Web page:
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What Can You Get for a Dime a Day? A Lot, Actually





Big Food companies and their lobbying groups have lied to us many times. They convinced Congress to include tomato paste on pizzas as a vegetable. They say we need industrial, chemical-laden agriculture to feed the world. (Check out Anna Lappé’s new video Food MythBusters to learn that we don’t.) And Big Food has also spread the mythology that if the minimum wage is raised, food will become so expensive that none of us will be able to afford to eat out – or eat at all – again.

Yes, that’s a lie! On this Food Day 2012, our organizations are releasing a new report, A Dime a Day: The Impact of the Miller/Harkin Minimum Wage Proposal on the Price of Food. The proposed Fair Minimum Wage Act, introduced this year by Representative George Miller (D-CA) in the House and Senator Tom Harkin (D-IA) in the Senate would raise the federal minimum wage from $7.25 to $9.80 per hour over the next three years and the tipped minimum wage from $2.13 to 70 percent of the regular minimum wage.

We found that this increase in the regular minimum wage and the tipped minimum wage would have a minuscule impact on food costs.

Even if the entire cost of increased wages is passed on to consumers, grocery store prices would rise, on average, less than half of one percent over the three-year phase-in of the new minimum wage – and restaurant food prices would also increase by less than one percent per year. This would mean a $0.45 increase on a $20 restaurant bill over three years.

Overall, even if all employers passed on 100 percent of the wage increase to customers, the average American household would pay less than a dime a day extra for food over the three-year implementation of the minimum wage increase. This is actually the highest it could possibly be, because businesses could choose to not pass on the entire cost to consumers.

We decided to conduct this study, with help from Chris Benner, Associate Professor at UC Davis, because we had to confront the myth that raising the minimum wage would make food too expensive for all of us. In fact, raising the minimum wage would not only not prohibit us from being able to put food on the table, but it would also allow the millions of workers who work in the food system to put food on the table as well. They can’t right now because their wages are just too low.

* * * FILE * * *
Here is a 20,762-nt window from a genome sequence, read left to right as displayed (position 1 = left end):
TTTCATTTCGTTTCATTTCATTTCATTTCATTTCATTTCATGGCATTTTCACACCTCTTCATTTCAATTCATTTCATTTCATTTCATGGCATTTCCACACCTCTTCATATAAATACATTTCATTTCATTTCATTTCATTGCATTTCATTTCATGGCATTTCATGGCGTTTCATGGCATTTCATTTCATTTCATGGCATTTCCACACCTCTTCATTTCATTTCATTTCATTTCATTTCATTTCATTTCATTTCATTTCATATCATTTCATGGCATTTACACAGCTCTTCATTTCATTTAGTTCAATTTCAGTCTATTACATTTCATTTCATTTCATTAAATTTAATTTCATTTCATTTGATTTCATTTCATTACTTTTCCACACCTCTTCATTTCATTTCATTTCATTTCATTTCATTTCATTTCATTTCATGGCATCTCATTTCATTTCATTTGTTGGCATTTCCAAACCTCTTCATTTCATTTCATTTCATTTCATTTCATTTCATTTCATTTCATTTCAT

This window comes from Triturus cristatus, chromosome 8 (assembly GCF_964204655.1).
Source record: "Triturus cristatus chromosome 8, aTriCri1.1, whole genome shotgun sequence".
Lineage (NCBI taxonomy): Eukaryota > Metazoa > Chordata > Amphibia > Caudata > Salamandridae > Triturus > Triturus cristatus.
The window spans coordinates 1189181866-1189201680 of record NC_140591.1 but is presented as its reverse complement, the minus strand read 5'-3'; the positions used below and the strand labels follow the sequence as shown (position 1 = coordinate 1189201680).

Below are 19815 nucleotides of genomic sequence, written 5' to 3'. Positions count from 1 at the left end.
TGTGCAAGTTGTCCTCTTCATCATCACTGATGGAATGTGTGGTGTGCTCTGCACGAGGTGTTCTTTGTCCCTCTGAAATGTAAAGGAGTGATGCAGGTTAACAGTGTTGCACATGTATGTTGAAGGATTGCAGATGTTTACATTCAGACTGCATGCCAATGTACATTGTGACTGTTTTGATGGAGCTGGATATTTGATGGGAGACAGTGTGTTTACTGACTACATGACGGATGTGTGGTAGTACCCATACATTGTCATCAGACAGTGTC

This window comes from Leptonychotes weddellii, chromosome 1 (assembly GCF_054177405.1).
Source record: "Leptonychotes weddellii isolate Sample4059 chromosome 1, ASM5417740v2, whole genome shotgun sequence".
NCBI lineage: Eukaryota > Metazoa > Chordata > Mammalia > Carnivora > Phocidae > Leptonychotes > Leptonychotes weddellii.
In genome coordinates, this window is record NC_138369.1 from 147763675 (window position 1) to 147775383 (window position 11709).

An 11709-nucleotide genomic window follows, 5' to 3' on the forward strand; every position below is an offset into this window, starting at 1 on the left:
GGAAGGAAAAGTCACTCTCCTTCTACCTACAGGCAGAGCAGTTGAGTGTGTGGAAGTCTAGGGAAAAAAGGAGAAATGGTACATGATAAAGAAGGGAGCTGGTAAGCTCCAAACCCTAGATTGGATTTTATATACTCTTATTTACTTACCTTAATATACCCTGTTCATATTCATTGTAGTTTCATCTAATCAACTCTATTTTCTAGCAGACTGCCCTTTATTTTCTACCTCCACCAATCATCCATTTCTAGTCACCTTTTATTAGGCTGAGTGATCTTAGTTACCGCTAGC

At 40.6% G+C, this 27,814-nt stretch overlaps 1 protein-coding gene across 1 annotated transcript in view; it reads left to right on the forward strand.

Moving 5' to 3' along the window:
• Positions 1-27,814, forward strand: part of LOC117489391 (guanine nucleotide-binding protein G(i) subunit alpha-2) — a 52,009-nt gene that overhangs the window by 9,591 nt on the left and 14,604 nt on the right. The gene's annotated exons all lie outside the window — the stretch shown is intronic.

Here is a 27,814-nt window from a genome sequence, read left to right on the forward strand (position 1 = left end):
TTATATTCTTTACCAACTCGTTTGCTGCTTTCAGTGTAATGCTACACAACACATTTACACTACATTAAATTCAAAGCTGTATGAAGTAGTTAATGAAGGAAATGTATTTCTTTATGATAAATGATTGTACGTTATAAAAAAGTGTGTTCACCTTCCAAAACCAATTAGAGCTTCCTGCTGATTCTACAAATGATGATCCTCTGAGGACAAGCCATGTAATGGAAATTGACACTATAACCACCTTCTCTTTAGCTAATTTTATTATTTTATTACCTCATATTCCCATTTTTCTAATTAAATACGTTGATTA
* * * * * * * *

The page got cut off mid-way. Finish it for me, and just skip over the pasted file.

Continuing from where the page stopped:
Twenty million people work in the food system in the U.S., and more than half (10 million workers) earn less than the poverty line for a family of three. In our report, The Hands That Feed Us, which came out in June 2012, we found that food workers use food stamps at 1.5 times the rate of the rest of the U.S. workforce and face food insecurity, or the inability to afford to eat as defined by the USDA, at 1.2 times the rate of all other workers.

Not only does the food system represent the largest employer of workers in this country, but it is also the largest employer of minimum wage workers. So, the workers who touch our food would be the greatest beneficiaries of a minimum wage increase – almost eight million workers in the food system. In total, 29 million workers in all industries will benefit from the minimum wage increase. The Economic Policy Institute estimated that all workers affected by the increase would earn an additional $40 billion in additional wages over the first several years of the bill’s enactment.

The Fair Minimum Wage Act is also a historic shift from minimum wage increase legislation of the last two decades, since the federal minimum wage for workers who receive tips, like servers, bussers and bartenders, has been frozen at $2.13 for more than 20 years. This bill would result in more than a 100 percent wage increase for them over three years. For those workers earning the minimum wage, the bill’s passage would result in a 33 percent wage increase over the same period. For these millions of working people who touch our food, the bill’s passage could provide these workers the means to support themselves and their families.

So stand up to Big Food! Sign our petition on telling members of Congress that as a consumer, you’re willing to pay an extra dime a day so that 29 million workers can receive a much needed raise, and they should support the Fair Minimum Wage Act.

Saru Jayaraman is Director of the Food Labor Research Center at UC Berkeley and co-founder and co-Director of the Restaurant Opportunities Center United. Joann Lo is the Executive Director of the Food Chain Workers Alliance. Their post first appeared on the Food Day page and on the Alliance’s site, and is republished with permission.

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